was "outside the mainstream for research contracts with industry," the team
of evaluators concludes.

"While an intriguing experiment, there appears little rationale for
repeating the approach," they say in their report, which is scheduled to be
released this weekend.

The report also suggests that Berkeley's relationship with Novartis created
a potential conflict of interest among administrators that affected the
tenure review of a faculty member, Ignacio Chapela, who was an outspoken
critic of the agreement. He was denied tenure in late 2003. The report does
not offer an opinion on whether Mr. Chapela should have received tenure, but
it does state that "there is little doubt" that the Berkeley-Novartis
relationship was a factor in the tenure decision.

The agreement "played a very clear role and an unsatisfactory role in the
tenure process" of Mr. Chapela, said Lawrence Busch, a professor of
sociology at Michigan State University, who headed the evaluation.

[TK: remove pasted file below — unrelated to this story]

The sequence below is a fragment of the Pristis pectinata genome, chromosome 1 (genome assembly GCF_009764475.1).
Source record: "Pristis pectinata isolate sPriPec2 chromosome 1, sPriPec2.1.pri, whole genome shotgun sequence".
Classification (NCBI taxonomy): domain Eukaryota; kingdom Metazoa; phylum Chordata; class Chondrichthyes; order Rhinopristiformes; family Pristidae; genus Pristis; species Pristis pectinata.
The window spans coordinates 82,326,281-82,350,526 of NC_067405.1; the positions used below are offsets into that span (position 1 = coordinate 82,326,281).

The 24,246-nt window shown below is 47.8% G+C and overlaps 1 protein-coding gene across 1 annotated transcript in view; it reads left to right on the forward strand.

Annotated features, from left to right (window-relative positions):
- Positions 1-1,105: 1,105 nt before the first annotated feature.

More than 200 academics and others have called for an investigation of the
tenure denial for Mr. Chapela, an assistant professor of microbial ecology.
He has said that the Academic Senate's Committee on Privilege and Tenure
will investigate whether he received due process, and that his term of
employment has been extended to December 31, 2004.

A Divided College

The 188-page report is the product of more than two years of work by a team
of 10 Michigan State researchers, who were selected to conduct the
evaluation. Berkeley's Academic Senate requested it when the Novartis deal
was announced, in 1998.

At the time, officials of Berkeley's department of plant and microbial
biology and the dean of the College of Natural Resources, where the
department is housed, heralded the deal as a pathbreaking venture that would
pump up the department's financial base, provide members access to